Books: The Metropolitan Critic — The Fascist Intellectuals |
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The Fascist Intellectuals

As a study of fascism and the intellectuals, Alastair Hamilton’s The Appeal of Fascism is far better than one had any right to expect from a man who was minus two years old when the last war started, and I commiserate with the author that the praise for his effort has so far not been markedly intelligent. There seems to be a general impression that a book of this type has been done before. It has not been done before. The four separate studies — of the relevant intellectuals in Italy, Germany, France and England — are done with tactful inwardness, sound judgment of character and dedicated scholarship. Alastair Hamilton has done well to avoid the apocalyptic tone: the cast of characters are men we can recognize as human, all too human, and the way things happen to them is a way we can recognize as not only historically inevitable, but likely at the time. Above all, Mr. Hamilton’s sense of history’s flow is an intelligent sense: he uses hindsight to illuminate events without pretending that such illumination was ever, to anyone, available then. All this I find admirable and would like to say straight away that The Appeal of Fascism is a book of considerable importance to the study of modern cultural history.

The situation in Italy is treated first. This section is the best researched, the best written, the best organized and for several reasons the most interesting intrinsically. Given the chaos in Italy from the end of the First World War up to 1922, and given Mussolini’s will to power and his genuine ability (for short-term ends, at any rate) to wield it, there is no mystery about Fascism getting itself established. Nor is there much mystery about it keeping itself established. As Mr. Hamilton summarizes with deceptive plainness: ‘Fascism survived partly because of the Duce’s accomplishments on a national level, and partly because, after the dissolution of the opposition, there was simply nothing else.’ Ideologically, Fascism ranged from Gentile’s idealistic, rather touching and finally tragic humanism, through the shrill aggressiveness of D’Annunzio, Marinetti and Malaparte, down to Pirandello’s naive longing and gratitude for a theatrically satisfying leadership. From some of the minor intellectuals there were outbreaks of thuggishness along the way, but the civilizing influences were strong enough to keep Nazi-style violence out of the picture until after Italy’s surrender and Mussolini’s sad rebirth as a German puppet. Practically, Mussolini kept relatively clean, from the disbandment of the Squadristi right up until his diplomatically motivated espousal of anti-semitism in 1936, which led to the passing of laws in 1938 but to no action until after the Italian surrender, when the appropriate persecutions and deportations became the hobby of the embattled Germans, irrational to the last.

If Mussolini had disallowed the assassination of Matteotti in the first place, and refrained from trying to please Hitler with race legislation in the last, there would have been comparatively little for the major intellectuals to recoil from, early or late. Most of them, anti-Fascist as well as pro, saw nothing damnable about the invasion of Abyssinia. Few of them looked back to the immediate post-war parliamentarianism with any nostalgia. The fact that Mussolini used violence to come to power ceased to be an issue once power was attained. Use your own extremists to knock out your opponents, then purge your own extremists: the technique is familiar now — it looked like responsibility then. It was the colossal stature of Croce which gave the non-Marxist opposition to Fascism a rationale. Mr. Hamilton is careful to point out that even Croce was willing to accept Mussolini in the early stages, rather than go back to the post-war chaos. It’s the gravest failing of this section that Mr. Hamilton does not sufficiently explore Croce’s intellectual reasons for going into opposition. The reasons were complex and the reader should not be left to guess.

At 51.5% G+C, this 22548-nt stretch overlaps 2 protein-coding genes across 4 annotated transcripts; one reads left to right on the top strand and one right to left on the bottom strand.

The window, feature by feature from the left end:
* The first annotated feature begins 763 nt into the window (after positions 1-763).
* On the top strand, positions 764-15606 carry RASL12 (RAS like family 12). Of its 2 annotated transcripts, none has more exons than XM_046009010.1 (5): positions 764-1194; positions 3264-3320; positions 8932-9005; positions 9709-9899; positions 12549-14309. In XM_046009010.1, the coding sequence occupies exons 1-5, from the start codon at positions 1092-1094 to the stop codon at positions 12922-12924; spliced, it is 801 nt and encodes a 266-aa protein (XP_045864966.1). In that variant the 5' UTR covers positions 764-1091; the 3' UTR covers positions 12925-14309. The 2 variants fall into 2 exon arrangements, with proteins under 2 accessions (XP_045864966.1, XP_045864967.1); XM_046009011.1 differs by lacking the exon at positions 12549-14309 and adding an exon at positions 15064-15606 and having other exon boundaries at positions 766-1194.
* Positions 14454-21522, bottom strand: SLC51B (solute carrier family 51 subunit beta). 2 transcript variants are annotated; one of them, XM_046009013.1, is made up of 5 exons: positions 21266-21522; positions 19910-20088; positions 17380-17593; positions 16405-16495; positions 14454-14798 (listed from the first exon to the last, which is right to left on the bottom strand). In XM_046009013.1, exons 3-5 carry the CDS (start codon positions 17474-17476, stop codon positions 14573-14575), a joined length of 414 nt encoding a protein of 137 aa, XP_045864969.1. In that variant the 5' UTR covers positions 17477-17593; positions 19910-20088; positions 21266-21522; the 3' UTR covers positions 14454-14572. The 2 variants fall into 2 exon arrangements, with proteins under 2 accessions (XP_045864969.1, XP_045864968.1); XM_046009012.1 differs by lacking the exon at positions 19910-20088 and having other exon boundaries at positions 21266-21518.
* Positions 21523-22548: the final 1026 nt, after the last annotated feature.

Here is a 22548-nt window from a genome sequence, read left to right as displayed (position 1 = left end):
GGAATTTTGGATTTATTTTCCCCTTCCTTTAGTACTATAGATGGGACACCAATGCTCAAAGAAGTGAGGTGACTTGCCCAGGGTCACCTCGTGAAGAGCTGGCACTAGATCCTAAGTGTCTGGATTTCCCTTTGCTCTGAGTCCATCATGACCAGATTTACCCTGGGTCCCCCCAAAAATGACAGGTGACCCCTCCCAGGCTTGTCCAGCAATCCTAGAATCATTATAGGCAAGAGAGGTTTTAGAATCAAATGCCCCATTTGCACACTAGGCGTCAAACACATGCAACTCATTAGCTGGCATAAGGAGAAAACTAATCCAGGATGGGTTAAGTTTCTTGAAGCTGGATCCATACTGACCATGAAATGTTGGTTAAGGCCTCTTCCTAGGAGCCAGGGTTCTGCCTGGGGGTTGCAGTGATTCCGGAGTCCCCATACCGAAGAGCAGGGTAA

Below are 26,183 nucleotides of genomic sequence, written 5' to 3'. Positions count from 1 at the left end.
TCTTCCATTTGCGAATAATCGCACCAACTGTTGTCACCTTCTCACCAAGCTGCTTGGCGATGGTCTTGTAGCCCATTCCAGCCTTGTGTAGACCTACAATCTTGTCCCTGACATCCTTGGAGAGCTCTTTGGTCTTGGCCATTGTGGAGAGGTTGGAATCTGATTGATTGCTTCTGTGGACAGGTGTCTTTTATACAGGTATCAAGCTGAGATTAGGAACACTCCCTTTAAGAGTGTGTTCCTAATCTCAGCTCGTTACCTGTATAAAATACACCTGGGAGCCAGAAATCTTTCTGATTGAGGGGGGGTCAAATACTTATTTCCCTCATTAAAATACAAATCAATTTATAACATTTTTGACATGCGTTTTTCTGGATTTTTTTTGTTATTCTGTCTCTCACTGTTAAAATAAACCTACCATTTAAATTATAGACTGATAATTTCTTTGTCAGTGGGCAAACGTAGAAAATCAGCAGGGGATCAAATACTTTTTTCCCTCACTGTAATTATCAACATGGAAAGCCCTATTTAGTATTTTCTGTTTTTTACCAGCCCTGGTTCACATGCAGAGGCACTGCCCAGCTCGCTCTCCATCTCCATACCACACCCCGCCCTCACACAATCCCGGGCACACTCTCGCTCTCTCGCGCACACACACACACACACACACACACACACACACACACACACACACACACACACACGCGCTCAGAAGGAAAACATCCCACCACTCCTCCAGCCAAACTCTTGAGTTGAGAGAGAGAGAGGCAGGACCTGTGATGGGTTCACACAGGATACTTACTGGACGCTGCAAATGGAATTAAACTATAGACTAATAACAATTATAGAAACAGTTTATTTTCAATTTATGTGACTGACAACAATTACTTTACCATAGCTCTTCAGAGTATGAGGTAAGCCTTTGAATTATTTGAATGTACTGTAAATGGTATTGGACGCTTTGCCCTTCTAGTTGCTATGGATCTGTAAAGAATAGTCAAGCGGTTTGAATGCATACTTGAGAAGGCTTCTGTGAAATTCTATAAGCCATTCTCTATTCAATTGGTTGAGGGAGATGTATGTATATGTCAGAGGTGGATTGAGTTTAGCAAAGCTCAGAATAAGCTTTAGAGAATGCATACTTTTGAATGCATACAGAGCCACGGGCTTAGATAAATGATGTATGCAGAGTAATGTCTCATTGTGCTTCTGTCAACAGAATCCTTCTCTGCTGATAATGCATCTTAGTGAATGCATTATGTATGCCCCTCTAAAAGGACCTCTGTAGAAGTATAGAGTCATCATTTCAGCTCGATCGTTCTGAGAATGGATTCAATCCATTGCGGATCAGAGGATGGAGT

Intellectuals were objects of intrigue within the Fascist movement; far more than manipulating events, they were themselves manipulated; with the exception of Gentile, Fascism’s one genuinely tragic figure among the geriarchs, those involved in the regime’s destiny were men whose character failings were compensated for by a whiff of power. Mussolini knew just how to flatter them. He had Pound’s early Cantos on his desk when Pound came to visit: Mr. Hamilton forgets to remind us that this sublime moment, the confirmation of Pound’s insight into the profoundly artistic nature of the Duce, was solemnly recorded later on in the Cantos themselves. It is inconceivable that Mussolini had actually ever read a line. Similarly he knew exactly what to give Pirandello — a medal. After the race laws nearly all the first-class men became disaffected. When the Republic of Salò started torturing people, even Soffici (ex-Futurist, long-term ‘realist’, permanent ingénu) realized that liberty counted. Finally Mussolini got his, in a scene of butchery which Pound (who had never been good at imagining the mass suffering taking place beyond the screen of his own rhetoric, but who could comprehend the fate of one man who had flattered him) immortalized in the opening lines of The Pisan Cantos. Gentile, whose idealism had been compromised all the way to fantasy, and who was too civilized to be unaware of the uses his distinction had been put to, was fortunately bumped off by the Communists.